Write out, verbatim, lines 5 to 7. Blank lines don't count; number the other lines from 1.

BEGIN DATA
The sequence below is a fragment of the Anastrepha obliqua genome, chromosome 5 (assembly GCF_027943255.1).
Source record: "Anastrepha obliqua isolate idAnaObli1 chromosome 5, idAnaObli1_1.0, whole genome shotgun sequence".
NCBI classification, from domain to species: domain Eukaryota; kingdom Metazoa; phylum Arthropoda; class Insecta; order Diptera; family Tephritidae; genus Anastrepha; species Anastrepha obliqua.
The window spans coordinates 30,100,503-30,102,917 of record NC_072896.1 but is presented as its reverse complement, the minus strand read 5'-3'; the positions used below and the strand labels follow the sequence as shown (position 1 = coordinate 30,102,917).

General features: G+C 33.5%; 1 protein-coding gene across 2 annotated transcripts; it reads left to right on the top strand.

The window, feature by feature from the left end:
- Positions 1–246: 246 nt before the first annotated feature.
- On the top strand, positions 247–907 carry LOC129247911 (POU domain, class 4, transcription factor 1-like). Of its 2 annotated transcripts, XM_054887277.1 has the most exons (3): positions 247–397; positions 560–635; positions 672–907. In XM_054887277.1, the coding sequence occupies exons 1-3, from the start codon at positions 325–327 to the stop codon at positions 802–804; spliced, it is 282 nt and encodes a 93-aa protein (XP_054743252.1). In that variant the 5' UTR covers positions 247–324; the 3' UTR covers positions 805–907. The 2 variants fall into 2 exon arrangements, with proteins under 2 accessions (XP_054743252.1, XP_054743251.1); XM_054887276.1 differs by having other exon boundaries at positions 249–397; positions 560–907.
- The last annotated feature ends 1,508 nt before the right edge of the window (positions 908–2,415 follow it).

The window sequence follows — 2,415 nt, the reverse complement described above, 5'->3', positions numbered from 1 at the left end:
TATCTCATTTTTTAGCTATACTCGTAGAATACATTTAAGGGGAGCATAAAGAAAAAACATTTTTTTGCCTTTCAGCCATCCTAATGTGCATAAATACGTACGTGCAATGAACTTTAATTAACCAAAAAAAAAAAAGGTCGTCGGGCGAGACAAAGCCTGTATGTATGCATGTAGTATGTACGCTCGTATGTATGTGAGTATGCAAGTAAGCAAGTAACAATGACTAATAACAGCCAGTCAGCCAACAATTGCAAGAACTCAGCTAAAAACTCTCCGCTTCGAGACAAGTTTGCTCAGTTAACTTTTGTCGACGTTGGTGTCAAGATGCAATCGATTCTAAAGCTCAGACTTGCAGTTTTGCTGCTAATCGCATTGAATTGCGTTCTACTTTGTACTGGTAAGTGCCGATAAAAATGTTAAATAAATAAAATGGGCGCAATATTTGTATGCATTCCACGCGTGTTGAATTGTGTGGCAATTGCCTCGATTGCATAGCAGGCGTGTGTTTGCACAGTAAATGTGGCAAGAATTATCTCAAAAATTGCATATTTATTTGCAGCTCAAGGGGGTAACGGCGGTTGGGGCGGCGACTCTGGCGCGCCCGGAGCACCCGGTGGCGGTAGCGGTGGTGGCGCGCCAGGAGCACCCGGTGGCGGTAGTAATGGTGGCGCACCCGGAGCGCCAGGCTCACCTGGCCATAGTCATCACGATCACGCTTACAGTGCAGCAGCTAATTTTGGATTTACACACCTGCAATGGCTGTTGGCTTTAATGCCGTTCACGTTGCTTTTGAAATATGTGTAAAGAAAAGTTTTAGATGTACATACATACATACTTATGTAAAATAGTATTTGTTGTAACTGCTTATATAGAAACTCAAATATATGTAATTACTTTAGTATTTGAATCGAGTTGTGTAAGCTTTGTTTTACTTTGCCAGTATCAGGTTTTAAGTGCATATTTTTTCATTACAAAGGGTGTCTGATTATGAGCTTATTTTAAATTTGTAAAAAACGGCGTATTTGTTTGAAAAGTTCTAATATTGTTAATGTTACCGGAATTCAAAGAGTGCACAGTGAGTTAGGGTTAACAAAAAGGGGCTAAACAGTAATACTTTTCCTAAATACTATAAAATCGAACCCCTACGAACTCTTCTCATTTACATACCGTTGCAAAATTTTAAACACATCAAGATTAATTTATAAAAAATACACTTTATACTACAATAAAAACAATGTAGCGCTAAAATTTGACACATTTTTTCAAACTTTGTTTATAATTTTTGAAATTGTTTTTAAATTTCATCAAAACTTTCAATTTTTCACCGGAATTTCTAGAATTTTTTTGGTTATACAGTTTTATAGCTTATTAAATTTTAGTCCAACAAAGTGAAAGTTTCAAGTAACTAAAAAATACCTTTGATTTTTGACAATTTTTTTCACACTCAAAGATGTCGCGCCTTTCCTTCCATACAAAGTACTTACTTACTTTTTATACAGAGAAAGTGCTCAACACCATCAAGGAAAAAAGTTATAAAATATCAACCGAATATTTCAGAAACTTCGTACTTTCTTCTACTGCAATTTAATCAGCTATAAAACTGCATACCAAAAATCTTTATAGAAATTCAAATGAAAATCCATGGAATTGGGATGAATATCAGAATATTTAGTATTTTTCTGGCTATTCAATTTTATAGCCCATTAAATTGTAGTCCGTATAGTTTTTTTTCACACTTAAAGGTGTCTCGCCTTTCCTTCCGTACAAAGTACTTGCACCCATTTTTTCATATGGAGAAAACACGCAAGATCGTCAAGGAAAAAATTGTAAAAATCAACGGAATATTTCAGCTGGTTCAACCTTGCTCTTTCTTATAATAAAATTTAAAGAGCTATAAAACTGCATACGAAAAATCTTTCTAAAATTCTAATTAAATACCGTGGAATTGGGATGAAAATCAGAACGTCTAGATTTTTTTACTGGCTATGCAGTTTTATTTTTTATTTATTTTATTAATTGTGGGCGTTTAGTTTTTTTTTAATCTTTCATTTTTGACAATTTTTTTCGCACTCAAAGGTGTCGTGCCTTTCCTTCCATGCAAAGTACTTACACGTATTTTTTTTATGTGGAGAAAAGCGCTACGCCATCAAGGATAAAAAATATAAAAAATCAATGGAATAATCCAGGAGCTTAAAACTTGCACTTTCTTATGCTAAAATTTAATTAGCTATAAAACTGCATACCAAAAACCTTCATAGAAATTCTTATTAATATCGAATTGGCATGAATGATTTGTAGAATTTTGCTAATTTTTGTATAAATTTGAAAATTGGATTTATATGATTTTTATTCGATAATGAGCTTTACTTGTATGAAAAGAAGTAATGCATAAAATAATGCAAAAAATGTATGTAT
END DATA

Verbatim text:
General features: G+C 33.5%; 1 protein-coding gene across 2 annotated transcripts; it reads left to right on the top strand.

The window, feature by feature from the left end:
- Positions 1–246: 246 nt before the first annotated feature.